How to make a giant molten lava monster…called James

When you are called upon to create a terrifying and city-destroying monster made of lava – for a tv spot – one that will crush cities and turn turn to ash on a breath – how do you do it?

For a new Vigorsol Ice gum spot, MPC went big. Really big. Here’s how they did it, step-by-step.

Watch the spot.

Step 1: Designing a molten monster

“In our department, when everyone hears about a lava monster, everyone wants to work on that,” says MPC visual effects supervisor Anthony Bloor. “We all would come up with little concepts of our own and do sketches. The one that was chosen in the end was by one of our ZBrush artists. He went straight from seeing some sketches and then just modeled the thing. All of those craters and cracks were sculpted in ZBrush and then we re-topologized him and did vector displacement maps for that.”

Early drawings.
Early drawings.
ZBrush sculpted James.
ZBrush sculpted James.
Lookdev for the molten and ice state of James.
Lookdev for the molten and ice state of James.

When asked by the MPC team if the monster had a name, director Rafael Lopez “thought for a second, and said, ‘James,'” recalls Bloor. “Early on we thought he would be more like Kronos (a creature MPC had worked on for Wrath of the Titans), kind of like a giant mountain of ash, stone and lava. But they really wanted him to be able to stamp on things and be a bit more human in a way. The reference was – ‘he’s got to look like a human who’s gone through some sort of horrible experiment’.”

Step 2: Shooting background plates

The spot, which tells the story of the super hero ‘Ice Man’ facing up against James, was filmed on the ARRI Alexa in Uruguay, where production closed off a section of the city and dressed the streets with a few cars and spot fires. In addition to animating the monster, MPC was tasked initially with removing some action in the background and adding additional fires and debris and doing sky replacements. “Then when it came to actually editing it together they realized they had a major continuity problem,” says Bloor. “So we ended up swapping buildings around in matte painting.”

Animators referenced their own poses for James' face.
Animators referenced their own poses for James’ face.
Step 3: Monster mayhem

In the spot, James wreaks havoc on the city, including destroying a (digital) concrete truck, before Ice Man inflicts a fatal cold blow, care of Vigorsol gum. To enable the monster to walk around the streets, MPC had to ensure he was rigged as a bipedal creature. “We went with a fairly standard rig,” explains Bloor. “He didn’t have any toes which did become an issue at one point because we weren’t sure how he would balance, so we had to spend quite a bit of time in animation just to make sure he could stand up right.”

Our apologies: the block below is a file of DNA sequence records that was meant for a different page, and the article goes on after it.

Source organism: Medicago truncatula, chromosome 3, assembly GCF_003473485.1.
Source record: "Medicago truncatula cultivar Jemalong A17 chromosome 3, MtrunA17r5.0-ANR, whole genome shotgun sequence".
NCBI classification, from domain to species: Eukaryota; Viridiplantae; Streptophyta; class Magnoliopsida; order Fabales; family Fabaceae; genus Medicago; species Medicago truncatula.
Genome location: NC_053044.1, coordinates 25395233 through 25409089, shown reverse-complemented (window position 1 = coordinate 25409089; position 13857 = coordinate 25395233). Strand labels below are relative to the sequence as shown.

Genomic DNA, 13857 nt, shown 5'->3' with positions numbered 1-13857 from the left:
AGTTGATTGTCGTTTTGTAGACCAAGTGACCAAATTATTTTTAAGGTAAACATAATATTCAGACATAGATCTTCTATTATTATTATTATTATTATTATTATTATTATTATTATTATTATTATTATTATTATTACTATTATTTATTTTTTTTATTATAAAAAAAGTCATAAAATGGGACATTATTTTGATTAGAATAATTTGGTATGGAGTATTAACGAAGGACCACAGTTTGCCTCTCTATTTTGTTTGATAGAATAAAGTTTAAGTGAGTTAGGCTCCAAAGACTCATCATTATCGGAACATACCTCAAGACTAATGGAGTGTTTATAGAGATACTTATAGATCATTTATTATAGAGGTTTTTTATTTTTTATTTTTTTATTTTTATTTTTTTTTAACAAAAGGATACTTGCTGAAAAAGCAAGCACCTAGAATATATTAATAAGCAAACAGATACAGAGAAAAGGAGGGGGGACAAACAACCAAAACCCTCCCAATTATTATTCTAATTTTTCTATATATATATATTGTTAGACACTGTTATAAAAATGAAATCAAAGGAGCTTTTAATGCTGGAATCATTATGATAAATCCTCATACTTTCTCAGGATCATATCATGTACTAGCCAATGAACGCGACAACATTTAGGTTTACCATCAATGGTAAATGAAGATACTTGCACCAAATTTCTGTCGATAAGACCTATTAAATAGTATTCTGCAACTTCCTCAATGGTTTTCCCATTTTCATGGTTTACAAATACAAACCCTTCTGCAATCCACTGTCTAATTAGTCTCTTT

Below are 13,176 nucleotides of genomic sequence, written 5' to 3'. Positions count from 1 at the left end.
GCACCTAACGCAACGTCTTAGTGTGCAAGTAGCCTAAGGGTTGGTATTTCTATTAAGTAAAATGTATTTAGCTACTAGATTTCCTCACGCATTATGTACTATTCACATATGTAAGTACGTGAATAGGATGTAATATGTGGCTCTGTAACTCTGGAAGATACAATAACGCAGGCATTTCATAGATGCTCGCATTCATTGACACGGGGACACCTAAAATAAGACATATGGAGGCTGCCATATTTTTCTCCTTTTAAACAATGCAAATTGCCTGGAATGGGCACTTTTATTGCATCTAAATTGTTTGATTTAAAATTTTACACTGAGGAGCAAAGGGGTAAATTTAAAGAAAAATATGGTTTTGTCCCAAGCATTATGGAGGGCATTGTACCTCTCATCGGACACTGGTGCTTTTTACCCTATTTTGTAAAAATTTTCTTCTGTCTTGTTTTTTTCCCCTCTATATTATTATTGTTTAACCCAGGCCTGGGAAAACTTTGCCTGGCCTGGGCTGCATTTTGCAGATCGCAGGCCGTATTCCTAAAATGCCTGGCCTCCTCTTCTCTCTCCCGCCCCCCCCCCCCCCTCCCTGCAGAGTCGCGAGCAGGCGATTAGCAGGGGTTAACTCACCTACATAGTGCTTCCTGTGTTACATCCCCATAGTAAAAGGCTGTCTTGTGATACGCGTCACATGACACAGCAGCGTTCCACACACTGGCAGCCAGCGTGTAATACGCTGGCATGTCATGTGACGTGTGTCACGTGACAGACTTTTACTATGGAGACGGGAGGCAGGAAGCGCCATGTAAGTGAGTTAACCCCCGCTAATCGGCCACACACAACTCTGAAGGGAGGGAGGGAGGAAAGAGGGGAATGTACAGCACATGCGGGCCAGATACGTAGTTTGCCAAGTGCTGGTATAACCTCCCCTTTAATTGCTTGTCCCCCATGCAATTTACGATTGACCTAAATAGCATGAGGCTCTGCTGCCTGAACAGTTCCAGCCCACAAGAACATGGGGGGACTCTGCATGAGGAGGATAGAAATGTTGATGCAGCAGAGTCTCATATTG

Plate with destruction elements.
Plate with destruction elements.
Truck element.
Truck element.
Final shot.
Final shot from the same sequence.

For James’ rocky and lava skin surface, effects artists relied on Maya particles and fluids to have smoke and fire creeping through the cracks, augmented with practical 2D ember and spark elements. “They were quite keen to make James look like he could fall apart at any moment because of the fire inside him,” notes Bloor. “We also wanted things moving around him on the surface. At first we did just the pieces of rock moving around on the surface, but it was never quite enough to make him feel like he would explode at any moment.”

Step 4: Freezing (and exploding) James

Ice Man’s icy breath stops James in his tracks, with the icicle form of the monster achieved with a specific shader. “I was able to make a single shader that expanded over his body and turn away from that molten lava / frozen rock and the process of making icicles form,” says Bloor. “That was all on the main rig – we were able to animate a sphere to move over him to create the ice and then lock him off in that pose and then completely destroy him.”


It doesn’t take long for James to come crashing down to the ground, an effect MPC achieved using its Kali finite element analysis destruction toolkit which is built on top of Pixelux’s DMM. The right look took a little fine tuning, according to Bloor. “The first time we applied it, he just turned into jelly and fell over – he was able to completely hold his form but flopped over, wobbling on the floor. But once we’d dialed in the material properties and made sure we’d got that correct, we got him into position and turned it on. He fell apart fairly convincingly straight away.”

MPC also experimented with making James’ ice pieces fall faster for the relatively quick shot, but found that made the scale seem smaller so they pushed it back to real world scale. James as a molten lava monster and James in ice form were both rendered in mental ray with unified sampling, full motion blur and final gathering on every shot. The humorous spot was a fun one for the MPC artists, with Bloor noting that “it wasn’t a rush to finish the advert, it was a rush to make it better – which is a great thing to be doing.”


Ice_Man_5Agency: BBH
Creatives: Felipe Guimaraes & Lambros Charalambous
Creative Director: Marc Hatfield
Producer: Natalie Parish
Assistant Producer: Katie Burkes
Production Company: Stink
Director: Rafael Lopez Saubidet
Producer: Debbie Ninnis
DoP: Ray Coates
Editor: Andy McGraw @Stitch

VFX Producer: Chris Allen
VFX Supervisors: Richard Mckeand and Anthony Bloor
VFX Team: Benoit Mannequin, Jama Djurabaev, Levente Peterffy, Christopher Antoniou, Anthony Bloor, Brice Lehmann, Sean Ray, Tim van Hussen, Tom Rowell, Samantha Meisels, Rachel Wright, Alex Cernogorods, Billie Vine
Grade: George K